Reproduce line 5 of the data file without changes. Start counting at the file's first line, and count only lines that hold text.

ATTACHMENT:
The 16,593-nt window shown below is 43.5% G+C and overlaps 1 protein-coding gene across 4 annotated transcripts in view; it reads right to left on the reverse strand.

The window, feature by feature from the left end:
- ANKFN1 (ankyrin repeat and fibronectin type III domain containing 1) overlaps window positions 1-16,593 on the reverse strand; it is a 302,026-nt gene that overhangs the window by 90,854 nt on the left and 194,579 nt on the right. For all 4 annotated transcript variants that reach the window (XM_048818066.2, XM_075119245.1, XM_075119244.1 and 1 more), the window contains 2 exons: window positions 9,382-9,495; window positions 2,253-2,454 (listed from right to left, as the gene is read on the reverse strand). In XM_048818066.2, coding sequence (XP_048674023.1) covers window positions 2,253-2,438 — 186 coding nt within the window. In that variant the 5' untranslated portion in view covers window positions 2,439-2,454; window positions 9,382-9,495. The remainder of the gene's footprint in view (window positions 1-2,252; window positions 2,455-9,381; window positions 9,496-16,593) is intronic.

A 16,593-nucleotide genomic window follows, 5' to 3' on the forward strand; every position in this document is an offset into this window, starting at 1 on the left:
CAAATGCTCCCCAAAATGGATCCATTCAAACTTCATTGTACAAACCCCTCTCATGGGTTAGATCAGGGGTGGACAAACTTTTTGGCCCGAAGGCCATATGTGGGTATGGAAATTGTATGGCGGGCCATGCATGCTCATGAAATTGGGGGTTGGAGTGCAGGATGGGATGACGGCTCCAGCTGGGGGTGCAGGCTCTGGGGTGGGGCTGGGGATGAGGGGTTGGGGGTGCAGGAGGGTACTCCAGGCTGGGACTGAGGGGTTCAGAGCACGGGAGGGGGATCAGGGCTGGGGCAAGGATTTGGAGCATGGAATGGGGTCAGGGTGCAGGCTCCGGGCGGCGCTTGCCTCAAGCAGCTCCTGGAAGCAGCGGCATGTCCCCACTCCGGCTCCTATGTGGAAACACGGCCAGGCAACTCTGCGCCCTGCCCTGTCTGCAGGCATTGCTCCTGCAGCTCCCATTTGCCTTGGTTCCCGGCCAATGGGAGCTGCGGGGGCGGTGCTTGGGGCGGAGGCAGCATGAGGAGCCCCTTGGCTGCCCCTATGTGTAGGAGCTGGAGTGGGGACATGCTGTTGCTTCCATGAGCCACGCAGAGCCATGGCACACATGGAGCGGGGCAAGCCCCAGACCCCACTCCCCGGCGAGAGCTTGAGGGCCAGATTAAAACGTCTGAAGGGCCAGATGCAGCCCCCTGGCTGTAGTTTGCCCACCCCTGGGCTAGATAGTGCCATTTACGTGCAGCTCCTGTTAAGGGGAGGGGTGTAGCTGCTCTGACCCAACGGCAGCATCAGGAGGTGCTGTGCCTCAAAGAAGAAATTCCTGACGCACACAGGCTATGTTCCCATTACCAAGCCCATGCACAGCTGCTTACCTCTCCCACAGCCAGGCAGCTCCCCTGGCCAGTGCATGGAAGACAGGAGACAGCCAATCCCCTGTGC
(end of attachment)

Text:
CAAATGCTCCCCAAAATGGATCCATTCAAACTTCATTGTACAAACCCCTCTCATGGGTTAGATCAGGGGTGGACAAACTTTTTGGCCCGAAGGCCATATGTGGGTATGGAAATTGTATGGCGGGCCATGCATGCTCATGAAATTGGGGGTTGGAGTGCAGGATGGGATGACGGCTCCAGCTGGGGGTGCAGGCTCTGGGGTGGGGCTGGGGATGAGGGGTTGGGGGTGCAGGAGGGTACTCCAGGCTGGGACTGAGGGGTTCAGAGCACGGGAGGGGGATCAGGGCTGGGGCAAGGATTTGGAGCATGGAATGGGGTCAGGGTGCAGGCTCCGGGCGGCGCTTGCCTCAAGCAGCTCCTGGAAGCAGCGGCATGTCCCCACTCCGGCTCCTATGTGGAAACACGGCCAGGCAACTCTGCGCCCTGCCCTGTCTGCAGGCATTGCTCCTGCAGCTCCCATTTGCCTTGGTTCCCGGCCAATGGGAGCTGCGGGGGCGGTGCTTGGGGCGGAGGCAGCATGAGGAGCCCCTTGGCTGCCCCTATGTGTAGGAGCTGGAGTGGGGACATGCTGTTGCTTCCATGAGCCACGCAGAGCCATGGCACACATGGAGCGGGGCAAGCCCCAGACCCCACTCCCCGGCGAGAGCTTGAGGGCCAGATTAAAACGTCTGAAGGGCCAGATGCAGCCCCCTGGCTGTAGTTTGCCCACCCCTGGGCTAGATAGTGCCATTTACGTGCAGCTCCTGTTAAGGGGAGGGGTGTAGCTGCTCTGACCCAACGGCAGCATCAGGAGGTGCTGTGCCTCAAAGAAGAAATTCCTGACGCACACAGGCTATGTTCCCATTACCAAGCCCATGCACAGCTGCTTACCTCTCCCACAGCCAGGCAGCTCCCCTGGCCAGTGCATGGAAGACAGGAGACAGCCAATCCCCTGTGC